While using blockchain in the development of digital tokens is not necessary, the majority of both pilot and production CBDC projects run on this type of distributed ledger technology. The thing is that blockchain can bring about several benefits to CBDC development, the most prominent being advanced smart contract functionality, transparent audit trails, and configurable confidentiality features — therefore, opting for blockchain when working on CBDC implementation often turns out to be the right choice.
Types of CBDC
Central bank digital currencies can be divided into two main categories, retail and wholesale.
A retail CBDC is viewed as a digital form of cash that can be held by citizens and corporates, whereas a wholesale CBDC is restricted to financial institutions only, and is chiefly employed for interbank payments as well as financial settlement processes.
Retail CBDCs are primarily used between individuals and businesses. They allow for the transfer of central-government-backed digital currency directly to the consumer. This type of CBDC can be used to pay for goods and services as well as sending money to friends or family members.
Wholesale CBDCs are oftentimes compared to traditional central banks. They offer citizens a decent and more secure means of storing and keeping money, which in turn can reduce the number of deposits held within commercial banks. On top of that, wholesale CBDCs can enhance the speed and security of wholesale financial systems and even contribute to cost reduction.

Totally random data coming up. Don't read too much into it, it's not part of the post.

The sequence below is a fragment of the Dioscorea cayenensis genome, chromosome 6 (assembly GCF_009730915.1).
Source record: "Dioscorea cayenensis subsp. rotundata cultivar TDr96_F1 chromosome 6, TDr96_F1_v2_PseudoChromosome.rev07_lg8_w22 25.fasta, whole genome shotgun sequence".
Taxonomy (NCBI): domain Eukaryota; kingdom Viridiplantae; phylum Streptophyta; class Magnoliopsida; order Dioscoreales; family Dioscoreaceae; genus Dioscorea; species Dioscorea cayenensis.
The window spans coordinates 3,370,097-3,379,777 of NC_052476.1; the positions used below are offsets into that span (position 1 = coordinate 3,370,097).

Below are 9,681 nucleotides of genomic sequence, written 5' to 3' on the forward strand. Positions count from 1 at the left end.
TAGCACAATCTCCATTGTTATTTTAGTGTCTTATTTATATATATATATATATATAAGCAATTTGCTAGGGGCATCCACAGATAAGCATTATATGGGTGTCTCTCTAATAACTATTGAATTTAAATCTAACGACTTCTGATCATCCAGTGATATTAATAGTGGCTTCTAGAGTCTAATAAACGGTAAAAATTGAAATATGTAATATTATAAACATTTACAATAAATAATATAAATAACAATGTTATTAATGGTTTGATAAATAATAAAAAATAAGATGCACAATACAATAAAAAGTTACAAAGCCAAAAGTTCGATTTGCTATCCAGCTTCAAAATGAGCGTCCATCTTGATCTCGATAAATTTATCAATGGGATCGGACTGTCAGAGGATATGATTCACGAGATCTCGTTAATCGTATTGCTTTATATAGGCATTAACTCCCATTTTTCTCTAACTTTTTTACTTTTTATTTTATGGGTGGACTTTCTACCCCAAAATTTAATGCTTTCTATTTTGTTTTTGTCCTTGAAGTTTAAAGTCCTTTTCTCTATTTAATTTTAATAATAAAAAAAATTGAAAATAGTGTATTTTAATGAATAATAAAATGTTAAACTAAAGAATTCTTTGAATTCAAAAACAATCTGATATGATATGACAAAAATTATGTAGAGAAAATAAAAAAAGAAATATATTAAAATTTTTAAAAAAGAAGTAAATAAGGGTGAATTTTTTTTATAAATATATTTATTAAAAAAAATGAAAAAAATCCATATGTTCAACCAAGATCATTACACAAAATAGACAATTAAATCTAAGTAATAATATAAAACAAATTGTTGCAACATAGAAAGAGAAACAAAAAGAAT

What are the core instrument features of CBDCs?
Central bank digital currencies should meet certain parameters if they are intended to be embraced by citizens and used to their full potential. They need to be convertible, available to everyone, convenient and inexpensive to use. Let’s move on to consider each instrument feature of CBDCs in detail.
Availability and acceptability
A central bank digital currency should be available to everyone, without any exception and restriction, and recognized as legal tender for the country. However, CBDC availability can be limited to a predetermined group of users, e.g. commercial banks or Non-Banking Financial Institutions (NBFI).
As for acceptability, a CBDC should be just as usable and acceptable as cash in all types of transactions including point-of-sale and person-to-person.
In order to maintain the singleness and uniqueness of the national currency, a central bank should also guarantee the so-called at-par convertibility of a CBDC into cash or reserves. Such convertibility will help instill more trust amongst citizens and promote wider CBDC adoption.